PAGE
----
What To Say At A Funeral

Funerals are a celebration of someone’s life, but knowing what to say at one can be tricky to navigate. Whether you are talking to a loved one before or after a funeral service or preparing the Eulogy, it can be tough to know the right thing to say. People often find themselves stressing about how to help calm a mourning friend or family member, worrying that they may accidentally add to their grief. For this reason, we felt it was important to put together some helpful tips and advice on what to say at a funeral.

What to Say to a Loved One Before & After a Funeral

It is wise to check in with the family and close friends of the deceased before the funeral service to see how they are coping with the funeral arrangements and how they are handling the loss of their loved one. Ask about their mental health, and offer to help them in any way you can, even extending your assistance beyond helping with funeral arrangements. It will allow them to talk about their feelings and what they may be in a position to say before the funeral date. It’s important to remember that a deceased’s loved ones are likely experiencing many emotions, and on the day of the funeral, they may only be able to receive condolences and express their thanks to those who attended the service.

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What To Say At The Service 

When attending a funeral service, whether it be for a close friend or family member, you should offer your sympathies to the deceased’s family. Here are a few examples of what you could say:

– I’m sorry for your loss

– They [name] will be missed dearly

– You and your family are in my thoughts

If you knew the deceased well or are close to their friends and family, you could also mention something personal. Short and sweet words at this point would be most appropriate as the family, and close friends of the deceased will likely still have to acknowledge and thank many more people at the funeral service for attending.

What To Include In A Eulogy

Being tasked with reading the Eulogy for a loved one or dear friend can be a very rewarding experience. It allows you to write from the heart and detail how the deceased had touched yours and many other lives. As soul-searching and emotional as it is, there is also no doubt that this responsibility can be a daunting undertaking.

When you begin to feel overwhelmed about what to include in a Eulogy, it is important to remember that there is nothing you can write to help a grieving person feel better immediately. But you can use this opportunity to convey a heartfelt message and bring back some fond memories. Depending on how well you knew the deceased, you may share personal anecdotes and the kind of impact they have had on your life. You may not be able to cheer up their loved ones at this point, but they will appreciate your sentiments and remember your words down the track during a time of reflection.

Here are some tips to help you with your Eulogy:

  • Always come prepared. You may know exactly what you want to say, but attending a funeral service can be very emotional, and the words may not come to you when you need them. Jot down your thoughts in advance and bring your notes.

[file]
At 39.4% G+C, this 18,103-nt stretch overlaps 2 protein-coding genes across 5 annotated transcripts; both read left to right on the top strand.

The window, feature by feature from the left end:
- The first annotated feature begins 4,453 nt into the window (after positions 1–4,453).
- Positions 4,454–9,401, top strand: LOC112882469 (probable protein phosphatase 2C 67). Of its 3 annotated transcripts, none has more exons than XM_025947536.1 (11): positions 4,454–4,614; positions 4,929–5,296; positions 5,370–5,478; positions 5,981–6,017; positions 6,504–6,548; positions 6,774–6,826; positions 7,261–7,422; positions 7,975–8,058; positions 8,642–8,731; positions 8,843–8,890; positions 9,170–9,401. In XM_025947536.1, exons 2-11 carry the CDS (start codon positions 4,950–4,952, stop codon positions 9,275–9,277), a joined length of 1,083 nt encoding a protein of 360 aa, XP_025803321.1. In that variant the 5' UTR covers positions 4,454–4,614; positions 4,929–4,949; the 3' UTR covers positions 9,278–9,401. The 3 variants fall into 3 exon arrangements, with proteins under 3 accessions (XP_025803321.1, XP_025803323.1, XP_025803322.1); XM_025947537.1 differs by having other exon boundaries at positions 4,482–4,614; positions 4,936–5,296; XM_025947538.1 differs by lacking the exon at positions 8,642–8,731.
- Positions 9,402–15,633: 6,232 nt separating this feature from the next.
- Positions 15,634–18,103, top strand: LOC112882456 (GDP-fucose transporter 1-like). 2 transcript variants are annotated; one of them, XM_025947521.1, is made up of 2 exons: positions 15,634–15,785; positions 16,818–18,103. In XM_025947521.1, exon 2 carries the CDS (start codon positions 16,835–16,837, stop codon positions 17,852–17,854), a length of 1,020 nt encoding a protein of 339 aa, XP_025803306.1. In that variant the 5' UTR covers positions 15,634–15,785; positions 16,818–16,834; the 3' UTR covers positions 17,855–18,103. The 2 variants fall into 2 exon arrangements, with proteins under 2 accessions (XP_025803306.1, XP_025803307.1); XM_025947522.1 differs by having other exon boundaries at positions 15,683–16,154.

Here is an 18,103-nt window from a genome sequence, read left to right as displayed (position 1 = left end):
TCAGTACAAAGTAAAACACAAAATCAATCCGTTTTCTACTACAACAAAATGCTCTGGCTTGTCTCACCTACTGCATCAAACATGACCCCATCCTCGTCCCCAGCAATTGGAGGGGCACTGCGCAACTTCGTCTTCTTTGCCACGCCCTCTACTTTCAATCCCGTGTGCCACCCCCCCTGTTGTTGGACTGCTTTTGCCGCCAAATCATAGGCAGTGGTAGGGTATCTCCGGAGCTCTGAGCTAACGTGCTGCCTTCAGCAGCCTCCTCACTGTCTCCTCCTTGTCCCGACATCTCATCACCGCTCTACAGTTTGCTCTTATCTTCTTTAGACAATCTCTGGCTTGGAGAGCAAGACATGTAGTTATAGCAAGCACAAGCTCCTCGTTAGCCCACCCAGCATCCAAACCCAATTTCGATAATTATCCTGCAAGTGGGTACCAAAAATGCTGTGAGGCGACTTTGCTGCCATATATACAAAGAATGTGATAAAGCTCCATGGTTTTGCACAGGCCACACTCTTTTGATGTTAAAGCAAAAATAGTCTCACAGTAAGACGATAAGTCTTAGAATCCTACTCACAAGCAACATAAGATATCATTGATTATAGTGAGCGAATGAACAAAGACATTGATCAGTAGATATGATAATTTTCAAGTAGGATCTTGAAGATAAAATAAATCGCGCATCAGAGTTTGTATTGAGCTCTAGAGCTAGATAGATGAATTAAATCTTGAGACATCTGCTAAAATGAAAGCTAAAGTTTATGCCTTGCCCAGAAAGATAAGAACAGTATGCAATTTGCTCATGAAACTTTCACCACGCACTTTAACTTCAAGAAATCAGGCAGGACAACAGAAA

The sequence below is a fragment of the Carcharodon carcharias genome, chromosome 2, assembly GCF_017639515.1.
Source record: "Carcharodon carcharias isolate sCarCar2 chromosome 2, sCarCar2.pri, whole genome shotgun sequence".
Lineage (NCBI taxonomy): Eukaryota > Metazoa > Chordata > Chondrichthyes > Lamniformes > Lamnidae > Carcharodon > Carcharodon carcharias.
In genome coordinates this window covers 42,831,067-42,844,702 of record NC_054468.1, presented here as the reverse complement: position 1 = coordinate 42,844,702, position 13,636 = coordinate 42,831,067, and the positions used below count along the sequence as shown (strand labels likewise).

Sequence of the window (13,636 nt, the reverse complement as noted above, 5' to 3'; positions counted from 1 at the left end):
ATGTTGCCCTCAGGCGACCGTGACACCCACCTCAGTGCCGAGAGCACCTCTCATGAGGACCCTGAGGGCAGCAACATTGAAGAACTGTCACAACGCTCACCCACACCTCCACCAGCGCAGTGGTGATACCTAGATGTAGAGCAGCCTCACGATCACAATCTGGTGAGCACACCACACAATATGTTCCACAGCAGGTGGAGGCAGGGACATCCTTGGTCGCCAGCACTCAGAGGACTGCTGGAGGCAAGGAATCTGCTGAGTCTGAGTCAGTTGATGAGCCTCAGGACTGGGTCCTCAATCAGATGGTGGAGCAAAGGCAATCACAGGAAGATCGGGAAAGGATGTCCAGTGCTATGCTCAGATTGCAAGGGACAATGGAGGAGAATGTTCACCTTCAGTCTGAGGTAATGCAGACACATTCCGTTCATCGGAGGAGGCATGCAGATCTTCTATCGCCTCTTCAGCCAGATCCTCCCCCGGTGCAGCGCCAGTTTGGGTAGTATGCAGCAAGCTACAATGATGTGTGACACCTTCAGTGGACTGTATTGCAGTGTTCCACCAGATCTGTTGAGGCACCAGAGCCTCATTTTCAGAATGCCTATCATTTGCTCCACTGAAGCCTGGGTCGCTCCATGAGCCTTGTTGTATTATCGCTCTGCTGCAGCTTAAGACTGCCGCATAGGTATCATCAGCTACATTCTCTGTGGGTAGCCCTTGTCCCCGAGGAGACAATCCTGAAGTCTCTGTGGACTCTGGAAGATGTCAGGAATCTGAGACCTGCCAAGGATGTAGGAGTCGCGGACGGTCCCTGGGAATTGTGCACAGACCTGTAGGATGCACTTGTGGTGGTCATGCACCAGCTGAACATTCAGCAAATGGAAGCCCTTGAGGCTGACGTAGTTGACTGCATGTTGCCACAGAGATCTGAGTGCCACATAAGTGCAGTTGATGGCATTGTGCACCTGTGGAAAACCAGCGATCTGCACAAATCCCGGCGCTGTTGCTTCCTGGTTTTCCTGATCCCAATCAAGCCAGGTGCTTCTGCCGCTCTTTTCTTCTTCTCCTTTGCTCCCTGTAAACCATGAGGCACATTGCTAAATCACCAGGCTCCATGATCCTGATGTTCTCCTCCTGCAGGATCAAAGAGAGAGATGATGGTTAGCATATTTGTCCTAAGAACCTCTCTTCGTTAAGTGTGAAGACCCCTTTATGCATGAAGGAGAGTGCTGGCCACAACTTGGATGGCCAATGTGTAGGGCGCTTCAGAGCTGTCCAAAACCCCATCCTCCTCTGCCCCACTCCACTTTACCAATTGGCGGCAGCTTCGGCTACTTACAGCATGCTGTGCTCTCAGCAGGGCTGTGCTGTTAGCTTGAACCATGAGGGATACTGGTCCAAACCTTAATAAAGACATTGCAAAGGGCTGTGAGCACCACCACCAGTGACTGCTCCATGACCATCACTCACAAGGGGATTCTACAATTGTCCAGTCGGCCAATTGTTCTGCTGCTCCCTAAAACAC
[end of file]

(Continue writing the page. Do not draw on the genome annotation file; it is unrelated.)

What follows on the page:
• Practice what you will say in your Eulogy with family or friends or in front of the mirror.
  • You do not have to make the Eulogy a long speech. Sometimes the most memorable Eulogies are the ones that are short, sweet and to the point.
  • It’s okay to set some boundaries. You don’t need to mention anything you are uncomfortable speaking about.

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Things You Should Avoid Saying at a Funeral

Avoid common phrases and statements such as “they lived a good life” and “they are now in a better place“. Though kind, these expressions are quite commonplace and can minimise a person’s grief. Also, avoid trying to empathise with a grieving person by saying, “I know how you feel“. Even though you may have experienced a similar loss or are trying to help a grieving person feel less lonely, statements like this can take the focus away from their feelings and shift it to yourself. If you are conversing with the grieving person after the funeral and would like to help them by connecting through empathy, you can make these statements or anything of the like. It’s just best to avoid them on what undoubtedly will be a very emotional day for the deceased’s friends and family.

Avoid Discussing Financial Aspects of the Funeral Service

You should further avoid discussing any financial aspects of the funeral service. If you are tasked with adhering to the deceased’s final wishes concerning funeral arrangements, discussing finances is more appropriate before the funeral, and only when asked or faced with a genuine query.

If you, a loved one, or the deceased as specified want a low-cost funeral service, you may look into the option of purchasing a funeral urn for ashes. At Fixed Priced Cremations, we can help you and offer simple, straightforward and elegant options for low-cost cremation services.

Why Choose Fixed Priced Cremations

At Fixed Price Cremations, we offer low-cost cremation services for affordable funerals in Melbourne. Our caring team of experts are on hand to help you best arrange a cremation and handle the details. We don’t simply provide budget funeral services in Melbourne, Victoria, but we offer a service that ensures the care and dignity of a deceased individual. We know how challenging it can be to organise a service while grieving, so we are sensitive to the many emotions you may feel during this time. From the transport through to cremation urns, we want to guide you through the process and help make things easier during this often-difficult period.

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